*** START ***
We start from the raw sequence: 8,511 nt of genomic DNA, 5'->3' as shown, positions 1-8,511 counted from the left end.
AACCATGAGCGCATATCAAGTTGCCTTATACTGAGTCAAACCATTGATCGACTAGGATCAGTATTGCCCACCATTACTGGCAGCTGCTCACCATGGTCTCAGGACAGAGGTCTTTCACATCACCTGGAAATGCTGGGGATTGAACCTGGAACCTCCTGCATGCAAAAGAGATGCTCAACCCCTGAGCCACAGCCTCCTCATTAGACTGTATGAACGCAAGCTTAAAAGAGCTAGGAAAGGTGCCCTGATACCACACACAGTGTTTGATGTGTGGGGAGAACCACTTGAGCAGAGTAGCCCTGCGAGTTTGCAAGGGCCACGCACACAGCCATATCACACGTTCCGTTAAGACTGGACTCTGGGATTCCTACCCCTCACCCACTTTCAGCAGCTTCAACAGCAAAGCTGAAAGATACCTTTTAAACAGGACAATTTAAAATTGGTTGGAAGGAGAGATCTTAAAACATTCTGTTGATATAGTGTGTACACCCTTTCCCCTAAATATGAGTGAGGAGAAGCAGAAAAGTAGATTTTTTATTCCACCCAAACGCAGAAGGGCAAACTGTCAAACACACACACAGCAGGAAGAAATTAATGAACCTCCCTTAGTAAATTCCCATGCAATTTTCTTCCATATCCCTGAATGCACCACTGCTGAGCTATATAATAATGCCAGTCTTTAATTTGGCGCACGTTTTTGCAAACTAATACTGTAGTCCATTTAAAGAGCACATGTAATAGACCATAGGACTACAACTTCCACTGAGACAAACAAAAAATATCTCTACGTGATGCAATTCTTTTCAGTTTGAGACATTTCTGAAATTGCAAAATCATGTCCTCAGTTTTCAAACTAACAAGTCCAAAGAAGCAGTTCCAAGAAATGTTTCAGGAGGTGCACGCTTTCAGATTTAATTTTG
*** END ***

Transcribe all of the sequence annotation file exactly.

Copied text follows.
We start from the raw sequence: 8,511 nt of genomic DNA, 5'->3' as shown, positions 1-8,511 counted from the left end.
AACCATGAGCGCATATCAAGTTGCCTTATACTGAGTCAAACCATTGATCGACTAGGATCAGTATTGCCCACCATTACTGGCAGCTGCTCACCATGGTCTCAGGACAGAGGTCTTTCACATCACCTGGAAATGCTGGGGATTGAACCTGGAACCTCCTGCATGCAAAAGAGATGCTCAACCCCTGAGCCACAGCCTCCTCATTAGACTGTATGAACGCAAGCTTAAAAGAGCTAGGAAAGGTGCCCTGATACCACACACAGTGTTTGATGTGTGGGGAGAACCACTTGAGCAGAGTAGCCCTGCGAGTTTGCAAGGGCCACGCACACAGCCATATCACACGTTCCGTTAAGACTGGACTCTGGGATTCCTACCCCTCACCCACTTTCAGCAGCTTCAACAGCAAAGCTGAAAGATACCTTTTAAACAGGACAATTTAAAATTGGTTGGAAGGAGAGATCTTAAAACATTCTGTTGATATAGTGTGTACACCCTTTCCCCTAAATATGAGTGAGGAGAAGCAGAAAAGTAGATTTTTTATTCCACCCAAACGCAGAAGGGCAAACTGTCAAACACACACACAGCAGGAAGAAATTAATGAACCTCCCTTAGTAAATTCCCATGCAATTTTCTTCCATATCCCTGAATGCACCACTGCTGAGCTATATAATAATGCCAGTCTTTAATTTGGCGCACGTTTTTGCAAACTAATACTGTAGTCCATTTAAAGAGCACATGTAATAGACCATAGGACTACAACTTCCACTGAGACAAACAAAAAATATCTCTACGTGATGCAATTCTTTTCAGTTTGAGACATTTCTGAAATTGCAAAATCATGTCCTCAGTTTTCAAACTAACAAGTCCAAAGAAGCAGTTCCAAGAAATGTTTCAGGAGGTGCACGCTTTCAGATTTAATTTTG